Following the reign of Nebuchadnezzar, Daniel lived through a tumultuous time in the Babylonian Empire in which four kings ascended to the throne over a period of six years. First, Amel-Marduk, son of Nebuchadnezzar, became king after spending an unknown time in prison. Originally his name was Nabu-shuma-ukin, utilising the name of the god Nabu like his father, but later adopting the god Marduk as his patron. His loyalty to Marduk may have been related to his imprisonment. During his time in jail, he wrote a prayer, which is preserved on a cuneiform tablet. He also released the exiled king of Judah, Jehoiachin, from prison, although Jehoiachin was still confined to Babylon (2 Kings 25:27). According to the Babyloniaca, written by Berossus in the third century BC, Amel-Marduk was murdered by his brother-in-law Neriglissar, who then took the throne. According to the Babylonian Chronicle, in his third year he waged a war of defence in Anatolia against King Appuashu. 

The Bible book of Daniel never mentions Neriglissar by name, although the Istanbul Prism of Nebuchadnezzar calls him an official and Jeremiah refers to him before he was king as one of the leading officers of Nebuchadnezzar (Jeremiah 39:13). After a four-year reign, he was succeeded by his son, Labashi-Marduk, who was only a boy. After 

Many historians in the past criticized the book of Daniel because of the reference to a Babylonian ruler named Belshaz- zar. Because no ancient evidence had been recovered that confirmed his existence until archaeological discoveries brought new information to light, sceptics asserted that the book of Daniel was historically inaccurate and full of alleged errors, referencing the “mythical” Belshazzar. Further, Belshazzar the king inexplicably offered third place in the kingdom as a reward rather than the more obvious second place in the kingdom (Daniel 5:7). This puzzled scholars, since Belshazzar is referred to as “king” in the book of Daniel and yet offers the position of third in the kingdom. However, a clay cylinder has been found at the Temple of Shamash in the city of Sippar with a cuneiform inscription about King Nabonidus of Babylon and his son Belshazzar. This artefact is commonly known as the Cylinder of Nabonidus. The relevant portion reads,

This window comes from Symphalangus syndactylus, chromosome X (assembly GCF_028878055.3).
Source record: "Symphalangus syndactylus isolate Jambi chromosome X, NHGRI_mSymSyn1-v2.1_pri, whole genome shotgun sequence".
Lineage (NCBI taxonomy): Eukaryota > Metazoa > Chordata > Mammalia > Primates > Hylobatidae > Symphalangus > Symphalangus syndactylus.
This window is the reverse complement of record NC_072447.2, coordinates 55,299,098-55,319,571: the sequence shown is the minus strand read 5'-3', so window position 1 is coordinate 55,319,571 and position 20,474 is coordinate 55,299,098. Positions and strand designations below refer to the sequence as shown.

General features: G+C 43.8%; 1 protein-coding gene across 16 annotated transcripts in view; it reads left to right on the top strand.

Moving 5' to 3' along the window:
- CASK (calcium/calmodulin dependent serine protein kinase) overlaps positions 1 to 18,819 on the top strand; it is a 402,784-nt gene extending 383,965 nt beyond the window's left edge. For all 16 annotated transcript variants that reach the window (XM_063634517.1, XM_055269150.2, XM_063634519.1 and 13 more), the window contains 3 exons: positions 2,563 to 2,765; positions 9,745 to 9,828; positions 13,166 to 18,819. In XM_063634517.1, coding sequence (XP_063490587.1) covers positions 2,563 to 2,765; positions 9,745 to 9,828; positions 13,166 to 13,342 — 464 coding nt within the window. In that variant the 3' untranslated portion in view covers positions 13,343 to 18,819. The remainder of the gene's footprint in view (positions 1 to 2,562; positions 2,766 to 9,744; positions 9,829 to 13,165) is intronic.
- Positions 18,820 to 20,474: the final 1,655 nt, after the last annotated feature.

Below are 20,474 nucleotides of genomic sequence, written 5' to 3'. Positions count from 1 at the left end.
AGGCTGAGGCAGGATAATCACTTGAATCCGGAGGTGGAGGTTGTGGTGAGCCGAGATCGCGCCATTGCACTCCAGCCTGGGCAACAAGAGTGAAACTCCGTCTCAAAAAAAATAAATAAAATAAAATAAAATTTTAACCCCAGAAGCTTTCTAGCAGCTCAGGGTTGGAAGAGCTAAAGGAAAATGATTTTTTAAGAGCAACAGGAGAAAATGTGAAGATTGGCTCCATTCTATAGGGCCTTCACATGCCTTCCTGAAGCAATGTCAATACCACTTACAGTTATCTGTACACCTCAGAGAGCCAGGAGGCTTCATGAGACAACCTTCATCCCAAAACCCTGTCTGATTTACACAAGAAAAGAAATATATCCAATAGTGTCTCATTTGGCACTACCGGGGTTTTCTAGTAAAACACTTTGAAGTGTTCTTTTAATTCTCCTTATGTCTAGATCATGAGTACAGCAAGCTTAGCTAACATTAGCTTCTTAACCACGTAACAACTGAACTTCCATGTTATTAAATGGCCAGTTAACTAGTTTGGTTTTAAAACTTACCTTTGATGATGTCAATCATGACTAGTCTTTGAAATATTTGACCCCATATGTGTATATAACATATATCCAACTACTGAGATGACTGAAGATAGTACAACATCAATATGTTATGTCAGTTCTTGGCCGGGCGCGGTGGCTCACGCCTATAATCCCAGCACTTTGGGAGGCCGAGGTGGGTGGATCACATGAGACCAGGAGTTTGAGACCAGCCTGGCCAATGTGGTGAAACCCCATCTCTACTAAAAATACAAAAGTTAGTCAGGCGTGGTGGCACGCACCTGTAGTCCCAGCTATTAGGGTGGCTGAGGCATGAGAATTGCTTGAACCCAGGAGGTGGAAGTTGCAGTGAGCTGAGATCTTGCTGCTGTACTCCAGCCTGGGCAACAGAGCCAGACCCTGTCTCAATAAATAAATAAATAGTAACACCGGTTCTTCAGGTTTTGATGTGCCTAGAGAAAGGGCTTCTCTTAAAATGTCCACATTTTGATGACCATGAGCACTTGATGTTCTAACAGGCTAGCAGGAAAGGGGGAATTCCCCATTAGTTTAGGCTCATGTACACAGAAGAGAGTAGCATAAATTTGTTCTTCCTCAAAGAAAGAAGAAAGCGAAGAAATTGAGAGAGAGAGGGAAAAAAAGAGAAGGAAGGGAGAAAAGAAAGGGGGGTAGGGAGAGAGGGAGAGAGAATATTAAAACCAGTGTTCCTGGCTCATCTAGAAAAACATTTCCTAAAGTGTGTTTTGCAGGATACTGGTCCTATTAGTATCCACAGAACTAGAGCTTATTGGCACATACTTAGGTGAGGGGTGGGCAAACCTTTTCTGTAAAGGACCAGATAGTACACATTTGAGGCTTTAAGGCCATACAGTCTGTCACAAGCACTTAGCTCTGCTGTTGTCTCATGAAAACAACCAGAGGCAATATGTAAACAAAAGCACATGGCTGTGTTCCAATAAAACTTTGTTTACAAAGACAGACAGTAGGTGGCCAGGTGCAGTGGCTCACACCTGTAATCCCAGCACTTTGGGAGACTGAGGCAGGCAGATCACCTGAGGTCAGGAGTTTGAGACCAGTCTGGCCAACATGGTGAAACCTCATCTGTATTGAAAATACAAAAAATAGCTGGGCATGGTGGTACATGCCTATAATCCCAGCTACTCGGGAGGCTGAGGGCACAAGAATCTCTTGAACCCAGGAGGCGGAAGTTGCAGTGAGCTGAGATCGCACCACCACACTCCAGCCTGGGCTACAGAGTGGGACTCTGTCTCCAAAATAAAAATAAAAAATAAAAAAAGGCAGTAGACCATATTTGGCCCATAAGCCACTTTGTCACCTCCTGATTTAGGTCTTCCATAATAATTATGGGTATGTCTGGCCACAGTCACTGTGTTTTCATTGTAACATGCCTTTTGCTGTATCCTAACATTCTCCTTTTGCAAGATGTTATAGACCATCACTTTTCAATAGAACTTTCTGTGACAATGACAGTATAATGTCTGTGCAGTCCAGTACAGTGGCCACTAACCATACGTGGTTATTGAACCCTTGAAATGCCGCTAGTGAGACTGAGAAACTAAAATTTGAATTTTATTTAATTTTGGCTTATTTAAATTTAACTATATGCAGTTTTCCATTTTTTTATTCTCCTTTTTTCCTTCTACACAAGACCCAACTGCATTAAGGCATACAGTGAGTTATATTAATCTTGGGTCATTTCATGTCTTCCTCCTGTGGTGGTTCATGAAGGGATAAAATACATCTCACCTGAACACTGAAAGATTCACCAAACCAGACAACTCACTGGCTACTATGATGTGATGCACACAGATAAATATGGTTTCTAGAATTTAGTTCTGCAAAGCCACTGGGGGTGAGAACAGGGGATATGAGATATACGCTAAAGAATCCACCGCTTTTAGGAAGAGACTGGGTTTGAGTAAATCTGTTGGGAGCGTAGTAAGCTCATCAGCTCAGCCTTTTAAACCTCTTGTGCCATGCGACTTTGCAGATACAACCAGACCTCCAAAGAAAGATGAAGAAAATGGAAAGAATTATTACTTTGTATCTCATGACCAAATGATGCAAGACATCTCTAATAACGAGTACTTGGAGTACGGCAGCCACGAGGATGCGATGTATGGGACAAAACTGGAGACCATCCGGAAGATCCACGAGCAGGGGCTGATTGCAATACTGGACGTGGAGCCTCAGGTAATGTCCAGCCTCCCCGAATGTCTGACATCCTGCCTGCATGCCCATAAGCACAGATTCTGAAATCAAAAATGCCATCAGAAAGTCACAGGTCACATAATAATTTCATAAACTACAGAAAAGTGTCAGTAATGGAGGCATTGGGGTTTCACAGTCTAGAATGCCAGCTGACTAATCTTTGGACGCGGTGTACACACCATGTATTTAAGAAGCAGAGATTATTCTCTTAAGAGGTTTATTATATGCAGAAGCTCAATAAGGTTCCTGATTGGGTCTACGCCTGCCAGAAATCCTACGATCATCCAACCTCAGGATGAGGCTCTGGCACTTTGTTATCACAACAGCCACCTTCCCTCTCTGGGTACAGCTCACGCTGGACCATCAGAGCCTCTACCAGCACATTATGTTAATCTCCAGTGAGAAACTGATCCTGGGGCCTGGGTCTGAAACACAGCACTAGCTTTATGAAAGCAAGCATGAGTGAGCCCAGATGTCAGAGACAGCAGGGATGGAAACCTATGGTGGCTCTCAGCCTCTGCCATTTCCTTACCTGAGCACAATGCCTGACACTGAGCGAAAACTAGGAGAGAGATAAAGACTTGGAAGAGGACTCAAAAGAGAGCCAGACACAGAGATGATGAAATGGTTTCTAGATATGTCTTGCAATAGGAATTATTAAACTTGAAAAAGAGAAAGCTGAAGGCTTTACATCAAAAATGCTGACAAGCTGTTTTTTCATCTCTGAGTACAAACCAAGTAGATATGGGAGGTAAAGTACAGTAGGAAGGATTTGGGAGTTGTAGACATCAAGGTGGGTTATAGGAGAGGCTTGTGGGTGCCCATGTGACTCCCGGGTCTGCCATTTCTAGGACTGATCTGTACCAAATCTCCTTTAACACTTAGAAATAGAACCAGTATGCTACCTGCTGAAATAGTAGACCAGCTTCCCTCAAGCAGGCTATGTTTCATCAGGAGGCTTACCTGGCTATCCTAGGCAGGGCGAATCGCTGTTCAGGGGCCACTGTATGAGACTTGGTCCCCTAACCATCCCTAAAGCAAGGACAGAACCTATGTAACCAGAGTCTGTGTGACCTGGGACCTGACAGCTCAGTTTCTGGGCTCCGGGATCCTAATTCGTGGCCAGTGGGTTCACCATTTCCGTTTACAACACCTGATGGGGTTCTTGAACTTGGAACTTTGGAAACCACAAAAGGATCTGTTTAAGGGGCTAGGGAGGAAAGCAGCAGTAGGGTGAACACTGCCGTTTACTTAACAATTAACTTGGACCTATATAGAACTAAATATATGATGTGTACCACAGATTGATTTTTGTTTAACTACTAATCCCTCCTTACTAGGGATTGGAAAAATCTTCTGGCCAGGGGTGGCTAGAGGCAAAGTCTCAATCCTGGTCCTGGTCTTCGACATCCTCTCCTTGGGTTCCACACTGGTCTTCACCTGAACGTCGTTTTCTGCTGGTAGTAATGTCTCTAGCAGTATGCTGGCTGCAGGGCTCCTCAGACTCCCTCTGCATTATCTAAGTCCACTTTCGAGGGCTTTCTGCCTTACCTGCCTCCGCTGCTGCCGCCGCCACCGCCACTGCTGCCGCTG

“. . . as for Belshazzar my firstborn son, my own child, let the fear of your great divinity be in his heart, and may he commit no sin; may he enjoy happiness in life.” 

This document demonstrates that Belshazzar was the firstborn son of the Babylonian king Nabonidus, and therefore part of the ruling line during the lifetime of Daniel. Another cuneiform document, called the Nabonidus Chronicle, explains how the first-born son of Nabonidus was installed as ruler in the absence of his father. 

A smaller cuneiform tablet concerning the dedication of a temple to Eanna in Uruk from 539 BC by Nabonidus king of Babylon and provides further historical context for the events. This tablet dates to the last year of the Babylonian empire, ca. 539 BC, just before Cyrus of Persia invaded and captured Babylon, demonstrating that Nabonidus was away from Babylon at this time. Additionally, the fifth century BC Greek historian Xenophon in Cyropaedia wrote that the son of a Babylonian king, also called a king, was ruling in Babylon when the Persians conquered the city. As a composite, these documents reveal that Belshazzar was made acting king in Babylon while his father Nabonidus, the last king of the Neo-Babylonian Empire, was away from the capital. Since Nabonidus was still alive and the primary king, he was first in the kingdom, Belshazzar, his son, heir and co-regent, was second in the kingdom, and therefore Daniel could only have been offered third place in the kingdom as a reward for interpreting the message.